Though operational, Article 6.2 would have benefitted from further guidance on market-based cooperative approaches (e.g. what does this actually mean?) and clearer rules on the authorization of Internationally Transferred Mitigation Outcomes. Countries can and should implement international carbon market mechanisms under Article 6.2 (with some agreements already signed and more underway).

The operationalization of the Article 6.4 mechanism is unfortunately delayed – presumably until next year. Andrea Bonzanni, International Policy Director at IETA, expressed disappointment, noting that this delay missed a crucial chance to fast-track the establishment of a crediting mechanism with strong standards for environmental integrity, safeguards, and human rights. He further commented that this postponement does not represent a win for environmental integrity. Instead, as he pointed out, “it is a victory for the anti-market agenda”.

The way forward remains unclear, and it's evident that it won't diminish the buyer-side uncertainty, which is obstructing necessary large-scale investments. This sentiment is echoed by Carbon Market Watch, which stated: “With all the unresolved problematic issues, the fact that they reached no deal was better than agreeing to a bad one that would torpedo the Paris Agreement”.

What is the voluntary carbon market narrative for 2024?

Let’s face it: The voluntary carbon market does not have the best PR agency coordinating language and tailored core messages for different stakeholders. The messaging should be based on a solid foundation, i.e. delivering high-integrity carbon credits, highlighting quality differences, and explaining risks associated with carbon credits. All this needs to be clarified in a language different stakeholders can use as guidance.

One big push to align requirements and eventually also core messaging was announced on December 4th: Leading frameworks like the IC-VCM, VCMI, SBTi, and GHG Protocol plan to establish a joint integrity guidance framework on decarbonization and the use of carbon credits for residual emissions. 

Furthermore, six leading carbon crediting programs (amongst them Verra, Gold Standard, ACR, and CAR) have announced a collaboration to increase the impact of activities under their standards. The collaboration aims to enhance rigor, transparency, and consistency across the market.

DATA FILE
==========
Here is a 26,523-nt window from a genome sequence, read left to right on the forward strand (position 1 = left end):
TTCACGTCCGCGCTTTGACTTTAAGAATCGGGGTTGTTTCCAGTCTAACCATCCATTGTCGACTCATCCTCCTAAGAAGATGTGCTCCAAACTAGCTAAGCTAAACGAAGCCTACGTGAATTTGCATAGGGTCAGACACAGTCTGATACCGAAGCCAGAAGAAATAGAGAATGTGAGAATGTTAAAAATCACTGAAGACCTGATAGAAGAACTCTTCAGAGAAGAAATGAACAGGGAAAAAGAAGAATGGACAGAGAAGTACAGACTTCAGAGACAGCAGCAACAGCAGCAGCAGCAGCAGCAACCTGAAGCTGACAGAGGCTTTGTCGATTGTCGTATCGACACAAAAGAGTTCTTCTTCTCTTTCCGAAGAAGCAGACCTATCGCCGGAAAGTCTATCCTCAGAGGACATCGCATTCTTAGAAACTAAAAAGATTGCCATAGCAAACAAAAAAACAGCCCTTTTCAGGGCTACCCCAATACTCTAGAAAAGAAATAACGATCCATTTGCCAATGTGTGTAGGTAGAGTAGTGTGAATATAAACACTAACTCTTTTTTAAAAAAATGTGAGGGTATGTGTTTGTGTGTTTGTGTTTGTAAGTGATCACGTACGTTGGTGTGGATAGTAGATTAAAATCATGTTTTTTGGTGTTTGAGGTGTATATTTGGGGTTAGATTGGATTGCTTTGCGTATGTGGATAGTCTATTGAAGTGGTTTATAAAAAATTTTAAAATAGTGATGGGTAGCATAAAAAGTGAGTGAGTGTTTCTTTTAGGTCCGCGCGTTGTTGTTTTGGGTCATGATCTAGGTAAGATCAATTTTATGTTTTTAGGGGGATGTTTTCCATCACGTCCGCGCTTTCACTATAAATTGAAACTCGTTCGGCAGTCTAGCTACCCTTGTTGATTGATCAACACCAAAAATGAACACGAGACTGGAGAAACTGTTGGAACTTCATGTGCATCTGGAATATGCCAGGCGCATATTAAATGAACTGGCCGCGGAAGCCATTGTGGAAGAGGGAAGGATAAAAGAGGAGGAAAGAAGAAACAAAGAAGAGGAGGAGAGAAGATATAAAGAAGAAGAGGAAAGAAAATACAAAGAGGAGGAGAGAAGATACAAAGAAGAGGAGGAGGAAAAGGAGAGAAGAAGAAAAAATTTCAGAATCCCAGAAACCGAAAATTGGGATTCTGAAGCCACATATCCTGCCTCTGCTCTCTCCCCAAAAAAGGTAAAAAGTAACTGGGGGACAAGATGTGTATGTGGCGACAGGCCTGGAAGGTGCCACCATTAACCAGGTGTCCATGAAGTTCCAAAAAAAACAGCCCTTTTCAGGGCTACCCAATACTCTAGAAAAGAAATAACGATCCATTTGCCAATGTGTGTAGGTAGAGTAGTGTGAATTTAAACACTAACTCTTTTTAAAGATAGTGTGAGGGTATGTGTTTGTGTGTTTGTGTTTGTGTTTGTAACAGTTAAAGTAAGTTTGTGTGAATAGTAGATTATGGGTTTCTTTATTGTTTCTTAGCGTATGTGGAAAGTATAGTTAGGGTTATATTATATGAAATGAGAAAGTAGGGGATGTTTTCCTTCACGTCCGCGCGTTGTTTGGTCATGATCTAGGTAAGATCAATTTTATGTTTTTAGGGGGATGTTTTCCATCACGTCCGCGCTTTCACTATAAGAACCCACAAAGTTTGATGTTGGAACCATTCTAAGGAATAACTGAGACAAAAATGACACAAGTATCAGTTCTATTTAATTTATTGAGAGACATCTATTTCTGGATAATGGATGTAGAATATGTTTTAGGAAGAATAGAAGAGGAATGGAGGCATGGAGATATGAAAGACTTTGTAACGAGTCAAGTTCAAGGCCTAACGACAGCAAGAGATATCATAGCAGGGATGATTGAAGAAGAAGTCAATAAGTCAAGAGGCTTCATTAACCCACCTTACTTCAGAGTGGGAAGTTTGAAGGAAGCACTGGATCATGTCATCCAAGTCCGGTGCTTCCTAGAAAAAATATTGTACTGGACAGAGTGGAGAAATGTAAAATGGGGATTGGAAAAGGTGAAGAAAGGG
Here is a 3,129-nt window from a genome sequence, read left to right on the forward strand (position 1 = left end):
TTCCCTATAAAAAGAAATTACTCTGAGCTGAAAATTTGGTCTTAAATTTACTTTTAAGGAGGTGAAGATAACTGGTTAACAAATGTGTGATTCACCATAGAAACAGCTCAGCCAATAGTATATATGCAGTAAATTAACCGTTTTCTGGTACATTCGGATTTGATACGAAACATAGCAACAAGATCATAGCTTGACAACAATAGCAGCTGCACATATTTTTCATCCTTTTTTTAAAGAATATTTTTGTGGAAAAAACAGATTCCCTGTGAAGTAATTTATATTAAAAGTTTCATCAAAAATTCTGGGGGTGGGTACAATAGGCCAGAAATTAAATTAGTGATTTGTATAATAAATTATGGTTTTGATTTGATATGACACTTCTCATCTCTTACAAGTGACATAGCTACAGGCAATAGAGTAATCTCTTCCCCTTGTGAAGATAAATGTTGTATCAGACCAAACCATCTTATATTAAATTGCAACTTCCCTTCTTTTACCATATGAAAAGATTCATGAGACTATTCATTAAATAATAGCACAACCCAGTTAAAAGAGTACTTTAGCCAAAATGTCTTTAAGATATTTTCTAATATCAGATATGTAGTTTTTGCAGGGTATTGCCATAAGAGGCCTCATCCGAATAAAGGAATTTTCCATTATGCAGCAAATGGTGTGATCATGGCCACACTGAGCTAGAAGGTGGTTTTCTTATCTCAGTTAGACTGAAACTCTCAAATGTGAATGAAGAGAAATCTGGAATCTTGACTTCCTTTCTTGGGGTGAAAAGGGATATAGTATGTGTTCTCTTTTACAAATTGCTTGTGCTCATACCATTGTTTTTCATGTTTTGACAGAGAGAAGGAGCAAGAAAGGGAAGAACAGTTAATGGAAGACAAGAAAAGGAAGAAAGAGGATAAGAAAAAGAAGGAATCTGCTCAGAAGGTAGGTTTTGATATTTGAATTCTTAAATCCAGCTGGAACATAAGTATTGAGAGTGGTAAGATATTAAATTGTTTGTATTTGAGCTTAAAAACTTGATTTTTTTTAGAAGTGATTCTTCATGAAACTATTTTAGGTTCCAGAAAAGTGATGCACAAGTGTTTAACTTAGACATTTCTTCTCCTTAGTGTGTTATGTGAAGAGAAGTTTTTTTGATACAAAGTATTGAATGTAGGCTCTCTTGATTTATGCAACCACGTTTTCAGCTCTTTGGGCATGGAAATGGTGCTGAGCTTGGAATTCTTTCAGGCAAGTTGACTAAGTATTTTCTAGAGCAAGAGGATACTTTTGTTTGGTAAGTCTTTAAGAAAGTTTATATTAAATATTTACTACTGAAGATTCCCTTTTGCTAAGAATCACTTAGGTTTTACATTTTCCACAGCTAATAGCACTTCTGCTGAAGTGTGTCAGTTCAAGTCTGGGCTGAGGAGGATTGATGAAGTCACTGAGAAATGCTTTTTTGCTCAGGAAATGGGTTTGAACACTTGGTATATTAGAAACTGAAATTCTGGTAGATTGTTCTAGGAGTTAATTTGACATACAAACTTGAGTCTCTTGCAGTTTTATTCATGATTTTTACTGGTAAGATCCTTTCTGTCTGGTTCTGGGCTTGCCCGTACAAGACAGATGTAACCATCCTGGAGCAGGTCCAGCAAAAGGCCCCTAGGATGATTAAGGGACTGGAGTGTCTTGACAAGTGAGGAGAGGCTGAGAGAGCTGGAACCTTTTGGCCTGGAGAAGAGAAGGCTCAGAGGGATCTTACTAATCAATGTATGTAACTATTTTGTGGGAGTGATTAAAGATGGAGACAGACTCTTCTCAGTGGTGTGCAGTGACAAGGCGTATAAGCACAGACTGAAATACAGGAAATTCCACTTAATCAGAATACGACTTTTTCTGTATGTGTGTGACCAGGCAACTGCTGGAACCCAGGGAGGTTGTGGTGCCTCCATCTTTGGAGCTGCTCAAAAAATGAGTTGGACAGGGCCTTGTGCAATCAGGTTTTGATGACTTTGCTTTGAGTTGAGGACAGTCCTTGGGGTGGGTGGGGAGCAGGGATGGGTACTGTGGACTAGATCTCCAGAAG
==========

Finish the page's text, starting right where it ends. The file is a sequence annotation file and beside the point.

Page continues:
The organisations will put in place a framework to accelerate the impact of the voluntary carbon market:

  • Learn from each others’ best practices to increase support for abatement projects
  • Support the independent assurance of programs by the IC-VCM
  • Seek to align standards to common principles for the quantification and accounting of removals and reductions
  • Work to extend the durability of carbon sinks, including by insuring against reversals
  • Create indicators to promote community benefits of projects on the ground, to underline sustainable development achievements and to safeguard against negative harm
  • Improve the transparency around the use of carbon credits
  • Work to improve and enhance the flow of finance to developing countries to help them achieve and go beyond their nationally determined contributions.

The six signatory standards are all accredited under the CORSIA, and all are seeking assessment under the ICVCM’s Core Carbon Principles (CCPs).

This is a crucial first step to move towards consistent requirements and unambiguous buyer guidance. Data-driven analyses will help to identify high-integrity carbon projects and science-backed quality assessment will continue to illustrate quality differences across and within project types. Those findings will craft clear messages for different stakeholder groups to inform their decision.

Moving to action: Charting a strategic path in the VCM

This overview represents just a fraction of the numerous activities that unfolded in parallel during COP, yet it underscores developments critical to the voluntary carbon market. Marking the end of a challenging year, COP28 served as a pivotal occasion to revive confidence in the voluntary carbon market shaken by human rights concerns and integrity issues. The imperative for all actors in the voluntary carbon market is now to move to action, use available data and scientific evidence to identify high-quality carbon credits, and align those with specific carbon strategies that go hand in hand with high-ambition reduction activities.

Seeking strategic understanding of the voluntary carbon market? Connect with Dr. Carla Woydt, CEEZER’s Chief Impact Officer, for tailored insights here.

Read our more in-depth blog posts on the significance of Article 6.4 negotiations.